• 3. that the displacement along the basilar membrane varies as it peaks at a particular point,the position of maximum displacement of the membrane depends on the frequency of thevibration. Bèkèsy’s research was the first to lead to this conclusion in 1928. This specificform of frequency-dependant displacement pattern is imperative in the ability of thecochlea to encode sound frequency. Also we know that in a normal ear each particular pointon the basilar membrane is sharply tuned to a specific frequency, the position of this peakon the basilar membrane is a function of the frequency of the sound. As the hair cells areevenly distributed throughout the basilar membrane, the same hair cell distribution activityprovides place code for frequency, (maximum cell activity in relation to the frequency of thesound input). While each hair cell connects to only a limited number of auditory nerves, thisso called place code is preserved in a response pattern of the auditory nerves. As a largesection of the basilar membrane is displaced in response to a single sound wave frequency“Any one auditory nerve fibre will respond to a broad range of sound frequencies” (Mather2011), although we know that it may respond at best to the specific characteristicfrequency.From earlier reading and research we now know that there are two pathways from thecochlea to the auditory cortex, the ascending auditory pathway and the descending auditorypathway both of which receive information from the cochlea. When signals are triggeredand processed by the cochlea and auditory nerve fibres, they then start making their way tothe auditory cortex. The route in which the messages take is one of quite complexity, in theway that the messages from the right cochlea send most of the fibres to the left side of thebrain while some of them stay on the right side and go through and by-pass various stagesof the pathway while travelling to the primary auditory cortex and visa-versa in relation tomessages that are travelling from the left cochlea they cross over the right side and somestay on the left side travelling towards the primary auditory cortex. Were as in thedescending auditory pathway the nerve fibres start their journey in the primary auditorycortex going back towards the cochlea in pretty much the same way as the ascendingauditory pathway but in the opposite direction. Also the descending auditory pathway itcontains more excitatory and also inhibitory connections, where they are believed to act asa control system for the sensory input. “The complexity of the auditory system becomesmore apparent from the fact that, in addition to the pathway from the cochlea to thecortex, there are also connections between nuclei on the opposite sides of thebrain”(Goldstein 1996).As with any part of the body we know that damage can occur and the cochlea is no differentto this, problems with your hearing etc. may be known as conductive disorders as opposedto conductive hearing loss which is slightly different. The cochlea and its associated partsmay be susceptible to damage by extensive noise levels, infection, genetic disorders andalso age. All of which can have perceptual consequences. As stated earlier conductivehearing disorders are not the same as conductive hearing losses, and cannot be treated thesame way. With hearing loss the general solution is to amplify the signal, were as with a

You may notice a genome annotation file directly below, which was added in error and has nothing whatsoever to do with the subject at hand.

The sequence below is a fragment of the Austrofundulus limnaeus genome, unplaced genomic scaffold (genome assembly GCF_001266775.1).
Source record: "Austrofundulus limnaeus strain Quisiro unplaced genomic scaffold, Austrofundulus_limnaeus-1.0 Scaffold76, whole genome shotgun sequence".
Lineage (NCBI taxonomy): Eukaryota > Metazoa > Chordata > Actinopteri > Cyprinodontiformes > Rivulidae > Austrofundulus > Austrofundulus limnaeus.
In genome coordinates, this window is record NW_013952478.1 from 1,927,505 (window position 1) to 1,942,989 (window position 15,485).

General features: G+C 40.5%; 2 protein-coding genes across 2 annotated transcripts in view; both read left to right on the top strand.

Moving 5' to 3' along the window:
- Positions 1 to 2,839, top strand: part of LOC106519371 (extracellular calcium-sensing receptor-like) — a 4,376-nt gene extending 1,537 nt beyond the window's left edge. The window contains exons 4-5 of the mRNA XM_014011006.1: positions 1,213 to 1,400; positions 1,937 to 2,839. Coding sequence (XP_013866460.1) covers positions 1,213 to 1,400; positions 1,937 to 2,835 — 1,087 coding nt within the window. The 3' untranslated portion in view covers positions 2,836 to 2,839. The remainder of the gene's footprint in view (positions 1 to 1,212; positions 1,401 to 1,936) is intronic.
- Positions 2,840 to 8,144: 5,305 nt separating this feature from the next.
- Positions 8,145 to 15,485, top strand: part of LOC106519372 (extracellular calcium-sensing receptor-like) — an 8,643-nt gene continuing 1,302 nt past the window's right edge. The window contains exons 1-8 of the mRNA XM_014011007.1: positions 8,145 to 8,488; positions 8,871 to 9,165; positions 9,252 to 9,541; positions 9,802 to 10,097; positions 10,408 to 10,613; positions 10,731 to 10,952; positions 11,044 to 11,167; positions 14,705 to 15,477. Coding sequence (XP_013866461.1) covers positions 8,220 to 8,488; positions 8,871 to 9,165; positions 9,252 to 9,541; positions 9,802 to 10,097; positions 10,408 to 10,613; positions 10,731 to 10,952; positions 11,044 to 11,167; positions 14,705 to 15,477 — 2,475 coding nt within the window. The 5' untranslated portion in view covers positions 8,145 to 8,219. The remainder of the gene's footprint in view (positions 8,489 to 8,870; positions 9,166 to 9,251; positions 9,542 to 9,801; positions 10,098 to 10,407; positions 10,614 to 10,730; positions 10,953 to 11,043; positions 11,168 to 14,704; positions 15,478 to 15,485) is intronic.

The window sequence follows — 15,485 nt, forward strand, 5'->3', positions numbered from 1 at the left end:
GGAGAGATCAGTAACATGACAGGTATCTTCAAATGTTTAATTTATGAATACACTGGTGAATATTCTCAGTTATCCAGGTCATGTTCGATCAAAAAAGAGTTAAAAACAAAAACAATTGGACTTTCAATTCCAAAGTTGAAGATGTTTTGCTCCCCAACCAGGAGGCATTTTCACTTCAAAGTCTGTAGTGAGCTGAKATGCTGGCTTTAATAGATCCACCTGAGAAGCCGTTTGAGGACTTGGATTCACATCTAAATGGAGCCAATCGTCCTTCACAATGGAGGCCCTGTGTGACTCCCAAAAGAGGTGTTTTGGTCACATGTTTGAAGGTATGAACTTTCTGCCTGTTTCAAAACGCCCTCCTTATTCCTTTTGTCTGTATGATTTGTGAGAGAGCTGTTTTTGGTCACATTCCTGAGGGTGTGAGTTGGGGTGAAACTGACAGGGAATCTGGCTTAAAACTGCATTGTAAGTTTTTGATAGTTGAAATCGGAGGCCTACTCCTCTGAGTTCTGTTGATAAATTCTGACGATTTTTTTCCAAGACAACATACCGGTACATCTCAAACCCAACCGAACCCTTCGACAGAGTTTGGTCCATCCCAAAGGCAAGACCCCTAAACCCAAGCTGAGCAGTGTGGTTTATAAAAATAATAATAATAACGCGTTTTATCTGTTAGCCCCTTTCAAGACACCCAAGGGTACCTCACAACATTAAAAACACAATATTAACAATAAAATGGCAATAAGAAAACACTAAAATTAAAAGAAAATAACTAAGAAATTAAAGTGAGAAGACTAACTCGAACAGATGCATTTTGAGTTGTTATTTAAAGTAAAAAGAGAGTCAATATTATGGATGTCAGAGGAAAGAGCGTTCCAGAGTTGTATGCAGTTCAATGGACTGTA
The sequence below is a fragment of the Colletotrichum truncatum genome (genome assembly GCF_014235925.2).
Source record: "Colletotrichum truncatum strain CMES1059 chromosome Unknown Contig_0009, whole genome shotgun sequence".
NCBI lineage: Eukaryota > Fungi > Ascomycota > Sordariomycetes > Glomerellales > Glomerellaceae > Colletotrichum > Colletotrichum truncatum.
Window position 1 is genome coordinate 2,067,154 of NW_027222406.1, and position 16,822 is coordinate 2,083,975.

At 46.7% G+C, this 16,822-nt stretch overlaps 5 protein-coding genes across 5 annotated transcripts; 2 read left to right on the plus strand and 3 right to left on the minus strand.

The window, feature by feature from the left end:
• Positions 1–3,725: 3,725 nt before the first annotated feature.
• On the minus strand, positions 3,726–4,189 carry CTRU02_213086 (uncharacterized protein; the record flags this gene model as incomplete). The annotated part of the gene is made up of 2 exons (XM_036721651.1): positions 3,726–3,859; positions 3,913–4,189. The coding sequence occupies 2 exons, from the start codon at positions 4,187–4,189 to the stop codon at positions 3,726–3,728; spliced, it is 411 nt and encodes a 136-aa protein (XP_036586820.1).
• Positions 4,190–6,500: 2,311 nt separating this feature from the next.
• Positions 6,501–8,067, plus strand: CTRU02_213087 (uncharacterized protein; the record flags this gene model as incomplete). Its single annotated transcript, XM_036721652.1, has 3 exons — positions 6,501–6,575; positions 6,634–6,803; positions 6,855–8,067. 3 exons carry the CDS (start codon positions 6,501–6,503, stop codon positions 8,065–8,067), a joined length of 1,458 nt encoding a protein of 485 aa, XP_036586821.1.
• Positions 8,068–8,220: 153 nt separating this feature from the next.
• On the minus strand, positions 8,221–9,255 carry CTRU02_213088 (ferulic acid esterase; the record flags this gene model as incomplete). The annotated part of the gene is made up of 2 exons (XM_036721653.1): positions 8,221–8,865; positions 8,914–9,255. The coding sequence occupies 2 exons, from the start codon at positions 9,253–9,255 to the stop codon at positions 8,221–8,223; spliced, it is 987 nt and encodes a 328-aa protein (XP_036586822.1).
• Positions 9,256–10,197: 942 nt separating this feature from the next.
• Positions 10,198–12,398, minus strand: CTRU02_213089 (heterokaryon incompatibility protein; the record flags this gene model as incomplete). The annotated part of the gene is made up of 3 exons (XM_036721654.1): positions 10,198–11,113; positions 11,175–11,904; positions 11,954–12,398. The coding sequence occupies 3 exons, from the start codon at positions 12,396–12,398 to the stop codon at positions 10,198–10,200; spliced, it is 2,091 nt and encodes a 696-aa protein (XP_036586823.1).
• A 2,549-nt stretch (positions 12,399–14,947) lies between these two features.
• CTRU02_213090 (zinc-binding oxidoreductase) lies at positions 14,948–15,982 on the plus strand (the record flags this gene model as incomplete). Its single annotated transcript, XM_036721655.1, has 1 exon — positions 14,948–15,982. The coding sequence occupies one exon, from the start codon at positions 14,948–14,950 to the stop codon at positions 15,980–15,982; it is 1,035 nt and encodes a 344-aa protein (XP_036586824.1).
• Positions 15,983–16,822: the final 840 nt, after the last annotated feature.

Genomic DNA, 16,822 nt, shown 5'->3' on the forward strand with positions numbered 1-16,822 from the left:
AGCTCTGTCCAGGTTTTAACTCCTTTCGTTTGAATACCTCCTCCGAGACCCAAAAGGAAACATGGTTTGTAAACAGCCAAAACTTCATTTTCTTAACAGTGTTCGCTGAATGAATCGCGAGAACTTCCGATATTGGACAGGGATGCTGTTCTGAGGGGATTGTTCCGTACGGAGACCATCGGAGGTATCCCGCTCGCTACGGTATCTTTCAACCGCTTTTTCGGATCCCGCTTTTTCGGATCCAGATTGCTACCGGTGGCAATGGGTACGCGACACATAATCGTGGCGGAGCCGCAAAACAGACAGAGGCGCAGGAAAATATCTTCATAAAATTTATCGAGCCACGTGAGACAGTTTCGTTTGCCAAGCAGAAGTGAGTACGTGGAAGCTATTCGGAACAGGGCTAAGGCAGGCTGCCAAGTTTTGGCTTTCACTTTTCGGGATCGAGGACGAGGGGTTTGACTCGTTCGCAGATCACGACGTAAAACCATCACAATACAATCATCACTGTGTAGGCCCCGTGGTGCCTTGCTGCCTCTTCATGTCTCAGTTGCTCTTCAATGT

• 4. disorder this may not work and could require something like a cochlear implant, which I’lltalk about later. But with hearing damage in this case people who suffer they may findsounds unclear and distorted. These problems stem from damage in frequency tuning in theauditory nerve. As with damage to the outer hair cells the sufferers’ may also be unable todifferentiate a background noise form something like a specific speech sound. As people tryto talk to someone who suffers from hearing dysfunction, they tend to raise their voice,hence where the “no need to shout”(Mather 2011), comes into play as the outer hair cellsare strained and stumble on hearing low frequency’s and sound vibrations. To counter actall these problems sometimes an amplifier is used in the form of a hearing aid, but wherethis is not possible the use of a cochlear implant may be used. While they may be only usedin severe cases, it is the process of surgically implanting an electronic device which acts asan amplifier and is sometimes referred to as a bionic ear. The implant works when a smallmicrophone on the external part of the head picks up frequency’s and transfers them downthrough the speech processer and into the receiver then the electrodes which are wrappedaround the cochlea transfer the frequency’s to the primary auditory cortex.Conclusion:Auditory perception may be conceived as a simple process, we hear something we interpretthat sound and we know exactly what that sound is. Although we now know that this is notso true and that it’s a long complex process from sound wave to cortex. But without somany theories and experiments published we would not have known to such extent theprocess and how delicate it is, but also how easily we can damage and loose this process.Bibliography:Goldstein, E.B (1996) Sensation and Perception, ed. 4, USA, Cole Publishing Company.Mather, G (2011) Foundations of Sensation and Perception, ed. 2, East Sussex, PsychologyPress Ltd.Handel, S (1993) Listening An introduction to the perception of auditory events, England,The MIT Press.American Psychological Association (2002) Cochlea [online], available:http://www.apa.org/research/action/glossary.aspxAdvanced Bionics (2011) Cochlear Implant division [online] available:http://www.advancedbionics.com/com/en/your_journey/getting_a_cochlearimplant.htmlExton, C (2011) “Lect 1_Chap4”, CS4005 Perceptual systems and multimedia, 24 Sept 2011,University of Limerick, Unpublished.